Flynn: Well, first of all, one has to understand the significance of the Fini flight. If you’re that good you don’t have to tell anyone which means no low passes, no afterburner vertical departures – no showing off. I went out to appreciate the blessing of being permitted to fly the coolest fighter on the planet, and to have been able to be a fighter pilot and test pilot for almost four decades.

My wife was allowed to come to the United States and be on-site in Fort Worth to watch and be part of the whole thing. All of that was just an extraordinary thank-you that they offered to me, and for me a thank-you to them. It was very emotional. In answer to the last part of your question, I did do my full air show routine over a farm somewhere in Northern Texas until I ran out of gas.




CDR: I love it, that’s so fitting!

Flynn: Someone in Texas got a show!


CDR: Awesome. I know you said it was emotional, but what was going through your mind?

Flynn: In a very positive sense, this last month I have felt how blessed I was to live a little boy’s dreams for so long. Every step of my career has been a step up and a step forward. I’ve never made a lateral step, and I’ve never had to go to a lesser airplane.

It’s always been something bigger, better, and faster, so it was just the appreciation of how fate, luck and choice have been such a part of allowing me to live my dreams. I lived this kinetic life for a long time.


CDR: I think that’s a great way to describe it, Billie. So how do you feel about retiring before Canada has chosen its next fighter jet?

Flynn: If I waited for Canada to complete the procurement of any military article, I would be years in my grave. I grew up as a son of a fighter pilot. I spent an entire military career in the Canadian Armed Forces, and I’ve since been around the defence industrial complex for another 20+ years. I have seen how the Canadian government procures military articles and I recognize that it does not follow a path that anyone can ever rationalize.

So I am disappointed that I didn’t get to fly the first Canadian F-35 but I have so much more of a life to live than just honchoing this procurement effort that I wasn’t going to wait any longer. I will say that I have an opportunity now as a civilian to have much more strategic influence with key stakeholders as a former test pilot, technical expert and Canadian than I did as a Lockheed Martin test pilot.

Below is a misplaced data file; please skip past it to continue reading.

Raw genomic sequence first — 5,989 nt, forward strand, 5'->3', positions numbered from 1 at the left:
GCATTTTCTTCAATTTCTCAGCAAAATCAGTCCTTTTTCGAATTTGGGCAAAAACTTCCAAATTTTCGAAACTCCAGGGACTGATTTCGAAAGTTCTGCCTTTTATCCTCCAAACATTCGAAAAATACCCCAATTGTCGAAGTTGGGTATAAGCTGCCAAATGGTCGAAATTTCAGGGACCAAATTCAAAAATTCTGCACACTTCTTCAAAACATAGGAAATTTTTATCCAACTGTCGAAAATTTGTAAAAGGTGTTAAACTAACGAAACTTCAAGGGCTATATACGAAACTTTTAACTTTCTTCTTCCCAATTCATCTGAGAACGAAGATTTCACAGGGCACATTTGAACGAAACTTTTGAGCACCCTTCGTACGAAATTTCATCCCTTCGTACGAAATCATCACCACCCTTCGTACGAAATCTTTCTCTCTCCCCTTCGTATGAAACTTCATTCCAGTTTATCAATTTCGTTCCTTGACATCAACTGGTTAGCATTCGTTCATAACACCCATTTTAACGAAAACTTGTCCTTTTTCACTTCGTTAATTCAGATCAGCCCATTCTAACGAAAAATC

CDR: I’m sure you get this question a lot, but of all the planes you’ve flown, what’s the one you love the most and why?

Flynn: There’s two parts to the answer. You always love your first girlfriend, so to me that was the CF-18. But, and it’s a big but, if it was Sunday afternoon and you were taking out your Ferrari for a drive, I would take a clean F-16 every single time. It is the sexiest fighter jet ever made. It is a rocket ship and nothing is more thrilling than flying as fast and aggressively as you can in a Viper.


CDR: What do you wish your legacy to be as this part of your career comes to a close?

Flynn: F-35 in Canada… period.

I will also tell you that I believe in dreaming big and using all our passion to chase down those dreams and make them a reality. It applies to everyone in life, not just in my particular case of flying airplanes. My children have learned by witnessing my passion, and they carry it in their life in fields that are much different than mine.

I want that passion to be recognized as an example for others. Look, I was blessed. I’m still here – there are so many times when I otherwise should have died in a jet, and I’m humbled that it did not happen to me. I intend to use those lessons that I learned sustained on the edge for decades, and intend to use those as lessons to pass on to others.


CDR: What’s next for Billie Flynn?

Flynn: I am transitioning to a life where I’m going to write, I am going to speak publicly, and move to a world where I translate decades of this kinetic lifestyle into lessons so others can live their lives well.


CDR: Congratulations again Billie on a great career. From that last comment I’m guessing there may be a book in the works. Again, many thanks for this and all the other passionate chats we’ve had over the years about aviation!



Joetey Attariwala is CDR’s Senior Staff Writer and Aviation Editor